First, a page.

- Who is God? Who is Jesus Christ? What about that Holy Spirit?
- Father, Son, and Holy Spirit
- What is the Biblical basis for disbelief in the doctrine of the Trinity?
- If Jesus Christ is the One God, Why Did He Talk and Pray to the Father?
- What is the difference between the Swedenborgian and Oneness Pentecostal doctrines of God?
- The Logic of Love: Why God became Jesus
Dear Lee Thanks so much for sharing this conversation with so many details!! It is so amazing how high and detailed people may go to this aspect of life and history. One of the things that came to mind, some time ago, about explaining how and why Jesus came to earth with this idea. Please have a look at this link. This approach can be extended and be made more detailed but this is just the basic idea. Thanks so much for the conversation. https://sites.google.com/site/liveitupspiritually/home/writings/Fish-tank.txt
Thanks for stopping by, and for your kind words. FYI, I slightly edited the link in your comment. For those reading in, the link goes to a Google site where you can download a TXT file.
I do like your “fish tank” analogy. Yes, our “fish tank” here on earth got dirty, as it inevitably would given our God-given freedom that makes it possible for us to choose evil over good. And yes, eventually God had to come personally and “clean up the mess.” Not that there would be no more mess (those fish keep right on doing their thing), but that the mess we are still making became more manageable.
Though I know you’re not using technical language, my only caution would be about the statement, “So God created a human being with Mary . . .” As covered in some of the articles linked at the end of this one, though Jesus at birth did have a human side from Mary, which was indeed “created,” the divine side of Jesus was not created, but is an uncreated extension of God. However, that is a quibble for the theologically-minded. I do get what you’re saying.
Thanks for a good and thoughtful piece!
This was a great article Lee…..It helps others to see the mystery of the “Godhead” and to understand it better. My only concern is your statement where you said:
“Further, if the Epistles were properly translated according to the exact meaning of the original Greek, and not bent in translation to conform to the false doctrine of the Trinity of Persons”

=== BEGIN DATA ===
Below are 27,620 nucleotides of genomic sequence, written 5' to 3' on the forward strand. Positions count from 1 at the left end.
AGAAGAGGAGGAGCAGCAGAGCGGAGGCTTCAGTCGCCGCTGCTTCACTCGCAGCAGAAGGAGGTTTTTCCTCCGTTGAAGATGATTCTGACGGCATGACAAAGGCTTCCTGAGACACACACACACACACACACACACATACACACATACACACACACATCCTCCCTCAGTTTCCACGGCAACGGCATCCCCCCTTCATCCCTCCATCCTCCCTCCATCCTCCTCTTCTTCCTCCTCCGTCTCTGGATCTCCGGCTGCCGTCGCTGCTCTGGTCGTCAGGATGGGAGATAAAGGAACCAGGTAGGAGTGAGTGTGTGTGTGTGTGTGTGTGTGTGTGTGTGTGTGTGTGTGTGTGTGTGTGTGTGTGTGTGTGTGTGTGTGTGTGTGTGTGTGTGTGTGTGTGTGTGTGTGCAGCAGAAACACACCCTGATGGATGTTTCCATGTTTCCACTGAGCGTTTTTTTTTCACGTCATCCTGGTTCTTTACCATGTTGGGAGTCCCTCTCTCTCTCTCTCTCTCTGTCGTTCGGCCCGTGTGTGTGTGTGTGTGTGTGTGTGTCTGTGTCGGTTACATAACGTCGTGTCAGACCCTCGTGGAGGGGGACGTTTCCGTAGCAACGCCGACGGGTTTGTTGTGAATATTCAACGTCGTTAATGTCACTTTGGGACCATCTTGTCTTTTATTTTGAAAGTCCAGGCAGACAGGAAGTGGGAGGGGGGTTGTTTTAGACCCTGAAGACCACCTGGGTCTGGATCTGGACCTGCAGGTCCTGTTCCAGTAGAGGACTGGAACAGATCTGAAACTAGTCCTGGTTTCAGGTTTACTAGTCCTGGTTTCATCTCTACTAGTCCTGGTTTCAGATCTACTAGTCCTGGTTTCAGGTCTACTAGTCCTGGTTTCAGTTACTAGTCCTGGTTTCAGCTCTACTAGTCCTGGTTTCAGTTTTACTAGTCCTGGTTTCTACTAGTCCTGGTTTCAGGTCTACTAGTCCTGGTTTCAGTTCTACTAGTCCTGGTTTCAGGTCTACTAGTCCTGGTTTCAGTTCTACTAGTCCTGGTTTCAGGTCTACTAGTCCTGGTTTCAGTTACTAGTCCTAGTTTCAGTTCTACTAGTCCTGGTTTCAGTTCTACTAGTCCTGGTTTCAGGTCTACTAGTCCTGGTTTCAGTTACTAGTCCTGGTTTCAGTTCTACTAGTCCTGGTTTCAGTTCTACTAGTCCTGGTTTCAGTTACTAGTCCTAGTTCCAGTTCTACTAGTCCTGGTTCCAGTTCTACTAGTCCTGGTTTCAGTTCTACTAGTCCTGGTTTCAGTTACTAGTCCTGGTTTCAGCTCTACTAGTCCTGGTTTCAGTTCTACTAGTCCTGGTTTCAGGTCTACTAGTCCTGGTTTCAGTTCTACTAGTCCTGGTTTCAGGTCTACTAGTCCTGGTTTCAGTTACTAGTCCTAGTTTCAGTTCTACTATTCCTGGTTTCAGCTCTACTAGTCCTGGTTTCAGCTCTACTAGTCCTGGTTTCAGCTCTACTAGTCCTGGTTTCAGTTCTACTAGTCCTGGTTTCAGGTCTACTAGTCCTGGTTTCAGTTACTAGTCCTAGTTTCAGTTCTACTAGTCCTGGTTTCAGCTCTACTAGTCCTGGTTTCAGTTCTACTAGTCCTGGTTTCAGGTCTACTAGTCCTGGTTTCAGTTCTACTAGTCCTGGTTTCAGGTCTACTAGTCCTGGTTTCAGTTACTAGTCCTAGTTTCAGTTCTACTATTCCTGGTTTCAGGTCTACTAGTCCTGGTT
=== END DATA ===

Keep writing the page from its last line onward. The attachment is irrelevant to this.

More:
Show me 1 instance where translations deliberately differed from the Greek to conform to a trinitarian concept of God
Thanks for stopping by, and for your comment. Glad you enjoyed the article!
I do not mean to imply that the various Nicene Christian (Orthodox, Catholic, Protestant) Bible translators deliberately change the language of their translation to conform to a trinitarian concept of God. Though this sort of deliberate changing of the text occasionally does happen in translations—for example, Luther’s famous or infamous insertion “alone” after “faith” in Romans 3:28 in his German translation of the Scriptures—for the most part it is more subtle and nuanced than that. People of various doctrinal stances read and understand the Bible according to their own doctrinal stance. Their translations bend toward that doctrinal stance, not “deliberately,” but because that is the lens through which they read the text. They sincerely believe that they are accurately translating the text into the target language. Translation is an art, not a science. It depends heavily on the translator’s reading and understanding of the text.
As for examples of the Epistles calling Jesus “God” and “Father” if they are translated more exactly according to the original Greek, I first encountered this in the wonderful book Great Truths on Great Subjects, by the Rev. Dr. Jonathan Bayley, originally published in England in 1850. In the discussion following the first lecture (on pp. 44–45 of the linked reprint edition on Amazon), this question and answer occurs:
Unfortunately, Amazon has not linked the print edition to the Kindle edition. If you want to purchase Great Truths on Great Subjects for Kindle, you can do so here. These are my own reprint editions of this fantastic and highly recommended book.
Introducing the Commander in Chief and the President of the United States. Same person.
Firstly I need to say a massive thank you for helping me out with some religious questions that have puzzled me in the past. If I hadn’t come across your blog I would be completely turned off by Christianity and you helped me feel I could still be a christian and not be part of a faith that judges people and feels superior. About a year ago I think, you told me that when Jesus was on earth, God was still in his heaven at the same time – something that confused me beforehand.